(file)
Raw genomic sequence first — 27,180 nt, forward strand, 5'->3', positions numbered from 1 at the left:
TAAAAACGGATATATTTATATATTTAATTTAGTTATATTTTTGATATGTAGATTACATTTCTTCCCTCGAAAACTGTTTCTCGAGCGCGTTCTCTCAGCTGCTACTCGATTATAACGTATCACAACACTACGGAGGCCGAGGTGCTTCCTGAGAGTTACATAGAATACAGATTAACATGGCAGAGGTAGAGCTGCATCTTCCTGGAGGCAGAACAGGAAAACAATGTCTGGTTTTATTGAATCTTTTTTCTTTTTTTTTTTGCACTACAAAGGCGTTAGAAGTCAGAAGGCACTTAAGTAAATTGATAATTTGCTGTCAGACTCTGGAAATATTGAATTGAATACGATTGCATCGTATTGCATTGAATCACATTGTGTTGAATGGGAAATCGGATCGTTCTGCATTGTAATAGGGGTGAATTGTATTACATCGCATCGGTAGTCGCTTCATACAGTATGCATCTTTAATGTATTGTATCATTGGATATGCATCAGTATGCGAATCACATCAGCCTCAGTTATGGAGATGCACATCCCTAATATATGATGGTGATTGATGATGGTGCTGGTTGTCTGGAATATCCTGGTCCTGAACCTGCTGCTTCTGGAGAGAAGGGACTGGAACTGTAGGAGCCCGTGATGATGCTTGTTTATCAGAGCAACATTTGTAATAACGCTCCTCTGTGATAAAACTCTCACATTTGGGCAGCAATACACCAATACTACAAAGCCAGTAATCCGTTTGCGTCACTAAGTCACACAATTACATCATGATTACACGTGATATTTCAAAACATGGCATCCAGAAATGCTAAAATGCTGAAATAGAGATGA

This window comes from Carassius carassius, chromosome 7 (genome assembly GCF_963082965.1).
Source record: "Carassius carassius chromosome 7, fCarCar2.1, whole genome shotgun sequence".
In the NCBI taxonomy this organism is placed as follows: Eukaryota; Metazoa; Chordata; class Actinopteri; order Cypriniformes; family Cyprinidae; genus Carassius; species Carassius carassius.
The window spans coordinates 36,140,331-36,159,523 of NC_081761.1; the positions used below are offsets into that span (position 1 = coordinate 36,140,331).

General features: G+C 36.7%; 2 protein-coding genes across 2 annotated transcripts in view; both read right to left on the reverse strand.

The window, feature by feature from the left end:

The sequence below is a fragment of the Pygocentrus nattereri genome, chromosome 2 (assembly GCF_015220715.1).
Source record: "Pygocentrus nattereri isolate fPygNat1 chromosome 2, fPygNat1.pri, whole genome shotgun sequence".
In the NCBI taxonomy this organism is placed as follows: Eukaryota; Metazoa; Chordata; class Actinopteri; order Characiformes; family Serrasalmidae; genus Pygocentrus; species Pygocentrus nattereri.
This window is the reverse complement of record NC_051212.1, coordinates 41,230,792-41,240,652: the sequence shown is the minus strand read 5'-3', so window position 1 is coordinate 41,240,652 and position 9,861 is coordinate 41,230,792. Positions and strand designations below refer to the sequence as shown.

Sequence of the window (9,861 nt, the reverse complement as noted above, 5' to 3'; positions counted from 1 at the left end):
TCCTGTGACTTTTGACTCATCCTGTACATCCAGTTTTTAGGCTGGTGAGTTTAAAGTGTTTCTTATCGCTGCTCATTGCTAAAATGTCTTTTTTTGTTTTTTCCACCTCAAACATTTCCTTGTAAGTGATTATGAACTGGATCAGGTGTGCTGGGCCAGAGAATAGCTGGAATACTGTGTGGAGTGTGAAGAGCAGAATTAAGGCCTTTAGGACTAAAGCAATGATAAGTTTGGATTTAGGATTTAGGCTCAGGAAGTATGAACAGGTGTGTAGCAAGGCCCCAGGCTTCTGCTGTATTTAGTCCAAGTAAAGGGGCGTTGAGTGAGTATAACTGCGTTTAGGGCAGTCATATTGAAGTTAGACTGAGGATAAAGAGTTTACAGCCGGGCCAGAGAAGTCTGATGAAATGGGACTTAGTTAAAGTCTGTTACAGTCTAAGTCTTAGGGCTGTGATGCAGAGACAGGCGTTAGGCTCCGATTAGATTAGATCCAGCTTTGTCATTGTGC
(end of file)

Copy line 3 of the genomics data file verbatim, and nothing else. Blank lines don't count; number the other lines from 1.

This window comes from Carassius carassius, chromosome 7 (genome assembly GCF_963082965.1).